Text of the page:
“You can imagine if it was a hard bid P3 that had run into these challenges, it would have been a major problem for the project and that’s has happened on other P3s and the outcome has been problematic in some cases,” says Headon.

Pickhaver adds: “The delay required the team and the Commonwealth to work even harder and more collaboratively to hold the initial timelines that PennDOT established. The project was always envisioned as an availability payment, so the removal of tolling didn’t impact the financing – assuming the Commonwealth was able to dedicate other funds to the availability payment, which they did.”

The Macquarie Capital and S&B USA Concession-led consortium reached financial close on PennDOT’s first package of the Major Bridges P3 Project in December 2022.

The $1.76 billion in PABs were underwritten by Wells Fargo Securities and JP Morgan, and have maturities ranging from 2029 to 2062. These Series 2022 bonds have an interest between 5% to 6% with yield ranging from 3.81% to 5.33%.

Pennsylvania Economic Development Financing Authority is the issuer and the borrower is the Bridging Pennsylvania Developer I (BPD1), which will provide equity of $202 million split:

  • Macquarie – $122 million
  • S&B USA – $80 million

US Bank Trust Company is acting as the collateral agent and trustee.

Proceeds of the PABs, along with the equity commitment, mobilisation payment, and the milestone payments, will be used to fund the first package of the $2.3 billion Major Bridges project.

Through this project, PennDOT decided to adopt a progressive P3 approach in 2 separate developments under a PDA to improve its bridge infrastructure. The 6 out of 9 bridges involved in the first package are:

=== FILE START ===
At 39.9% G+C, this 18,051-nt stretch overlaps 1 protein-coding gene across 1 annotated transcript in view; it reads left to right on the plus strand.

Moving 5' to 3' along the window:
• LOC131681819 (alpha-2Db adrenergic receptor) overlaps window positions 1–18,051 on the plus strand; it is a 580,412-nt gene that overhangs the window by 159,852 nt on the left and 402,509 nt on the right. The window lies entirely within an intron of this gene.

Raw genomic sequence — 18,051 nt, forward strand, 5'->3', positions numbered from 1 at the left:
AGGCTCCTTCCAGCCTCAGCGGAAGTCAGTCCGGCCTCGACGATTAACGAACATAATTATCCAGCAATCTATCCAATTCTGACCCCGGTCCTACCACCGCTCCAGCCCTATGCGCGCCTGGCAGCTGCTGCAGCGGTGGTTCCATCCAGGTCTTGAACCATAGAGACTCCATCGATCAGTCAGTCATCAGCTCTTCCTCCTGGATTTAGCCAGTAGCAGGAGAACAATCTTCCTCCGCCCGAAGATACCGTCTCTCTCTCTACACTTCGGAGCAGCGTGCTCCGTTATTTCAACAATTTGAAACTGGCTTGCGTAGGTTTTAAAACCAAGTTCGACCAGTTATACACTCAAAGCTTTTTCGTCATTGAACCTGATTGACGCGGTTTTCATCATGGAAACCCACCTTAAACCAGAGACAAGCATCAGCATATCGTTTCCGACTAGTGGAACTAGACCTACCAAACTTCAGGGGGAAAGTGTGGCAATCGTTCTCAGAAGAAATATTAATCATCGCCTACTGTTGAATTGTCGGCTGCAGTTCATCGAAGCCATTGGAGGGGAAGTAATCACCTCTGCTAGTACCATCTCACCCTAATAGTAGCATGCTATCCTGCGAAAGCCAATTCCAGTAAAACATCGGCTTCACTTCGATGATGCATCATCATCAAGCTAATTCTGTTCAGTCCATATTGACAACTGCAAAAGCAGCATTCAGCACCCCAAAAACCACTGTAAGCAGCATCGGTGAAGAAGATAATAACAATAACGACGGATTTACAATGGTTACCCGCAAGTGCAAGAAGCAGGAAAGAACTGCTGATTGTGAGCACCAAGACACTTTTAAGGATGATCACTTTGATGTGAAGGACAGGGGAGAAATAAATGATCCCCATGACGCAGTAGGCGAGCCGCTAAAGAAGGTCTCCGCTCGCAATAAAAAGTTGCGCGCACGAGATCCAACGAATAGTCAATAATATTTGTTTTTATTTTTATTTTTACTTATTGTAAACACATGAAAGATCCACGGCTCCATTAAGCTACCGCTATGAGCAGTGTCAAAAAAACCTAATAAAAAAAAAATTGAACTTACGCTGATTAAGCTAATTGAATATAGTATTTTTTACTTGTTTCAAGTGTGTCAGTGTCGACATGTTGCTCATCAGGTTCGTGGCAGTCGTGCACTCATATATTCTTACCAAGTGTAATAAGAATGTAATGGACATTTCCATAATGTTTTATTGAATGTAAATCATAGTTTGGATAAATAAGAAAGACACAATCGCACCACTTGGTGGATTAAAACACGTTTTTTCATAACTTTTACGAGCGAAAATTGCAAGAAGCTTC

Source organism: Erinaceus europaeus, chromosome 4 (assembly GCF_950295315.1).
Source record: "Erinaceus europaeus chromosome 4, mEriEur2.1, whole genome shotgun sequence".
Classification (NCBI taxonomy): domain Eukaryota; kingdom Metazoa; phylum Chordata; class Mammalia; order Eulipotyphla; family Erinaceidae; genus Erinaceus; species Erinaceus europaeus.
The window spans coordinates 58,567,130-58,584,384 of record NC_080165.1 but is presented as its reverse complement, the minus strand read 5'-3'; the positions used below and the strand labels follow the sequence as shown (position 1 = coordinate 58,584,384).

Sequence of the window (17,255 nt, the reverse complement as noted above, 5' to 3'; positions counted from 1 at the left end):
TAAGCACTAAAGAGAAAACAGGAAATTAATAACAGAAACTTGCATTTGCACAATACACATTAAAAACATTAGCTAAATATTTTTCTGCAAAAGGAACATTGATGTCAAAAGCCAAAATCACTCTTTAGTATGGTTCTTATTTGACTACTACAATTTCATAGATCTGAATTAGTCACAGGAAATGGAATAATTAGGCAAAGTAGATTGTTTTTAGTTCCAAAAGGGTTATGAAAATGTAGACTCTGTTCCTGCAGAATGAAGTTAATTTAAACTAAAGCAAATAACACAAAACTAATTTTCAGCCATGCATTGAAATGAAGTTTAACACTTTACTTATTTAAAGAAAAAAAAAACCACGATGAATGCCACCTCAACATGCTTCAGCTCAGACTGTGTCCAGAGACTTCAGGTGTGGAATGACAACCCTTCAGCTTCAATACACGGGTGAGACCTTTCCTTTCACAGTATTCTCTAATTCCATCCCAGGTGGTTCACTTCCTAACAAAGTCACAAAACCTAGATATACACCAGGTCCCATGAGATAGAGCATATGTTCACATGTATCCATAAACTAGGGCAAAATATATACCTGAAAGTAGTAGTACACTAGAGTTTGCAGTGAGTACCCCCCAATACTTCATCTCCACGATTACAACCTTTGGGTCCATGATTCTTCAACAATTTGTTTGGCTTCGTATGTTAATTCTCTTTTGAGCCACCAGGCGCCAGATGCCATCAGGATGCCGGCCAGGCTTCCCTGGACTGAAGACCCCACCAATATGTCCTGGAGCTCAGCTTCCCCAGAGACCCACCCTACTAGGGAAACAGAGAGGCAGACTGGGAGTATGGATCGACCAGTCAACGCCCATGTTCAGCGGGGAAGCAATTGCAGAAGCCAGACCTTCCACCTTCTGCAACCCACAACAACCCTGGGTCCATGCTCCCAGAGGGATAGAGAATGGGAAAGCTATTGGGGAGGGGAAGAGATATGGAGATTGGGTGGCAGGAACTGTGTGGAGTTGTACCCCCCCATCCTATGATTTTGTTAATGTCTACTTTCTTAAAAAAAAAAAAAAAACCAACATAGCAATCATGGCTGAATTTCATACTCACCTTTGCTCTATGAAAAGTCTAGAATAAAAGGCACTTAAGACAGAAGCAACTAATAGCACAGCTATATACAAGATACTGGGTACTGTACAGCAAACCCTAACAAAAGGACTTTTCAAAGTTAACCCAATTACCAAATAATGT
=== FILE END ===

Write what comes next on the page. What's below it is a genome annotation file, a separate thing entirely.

• I-81 Susquehanna
  • I-80 Nescopeck
  • I-78 Lenhartsville
  • I-80 Lehigh River
  • I-80 Canoe Creek
  • I-80 North Fork

The remaining 3 bridges excluded from the package will remain within the scope of the PDA and will be part of another proposal and project agreement.

Headon says: “Ultimately the selection of a PDA as the procurement model for this deal was helpful in managing many of the challenges along the way, in particular the removal of the tolling piece and the significant changes in the capital markets during 2022.

“These issues brought some rethinking from PennDOT into what the right path forward will be, but ultimately the flexible contracting model gave us a lot of space to accommodate and deal with the changes and get to close. Throughout the process there was a lot of time spent with PennDOT and our team to shape what was possible while still preserving PennDOT’s goals for the project.”

Advisers involved in the transaction are:

  • Orrick – borrower counsel
  • Mayer Brown – underwriters counsel
  • Greenberg Traurig – co-bond counsel
  • Turner Law – co-bond counsel
  • Altus – technical adviser to lenders
  • INTECH Risk Management – insurance adviser

PennDOT was advised by:

  • KPMG – financial
  • PFM – financial
  • Ballard Spahr – legal
  • Bluebird Advisors – technical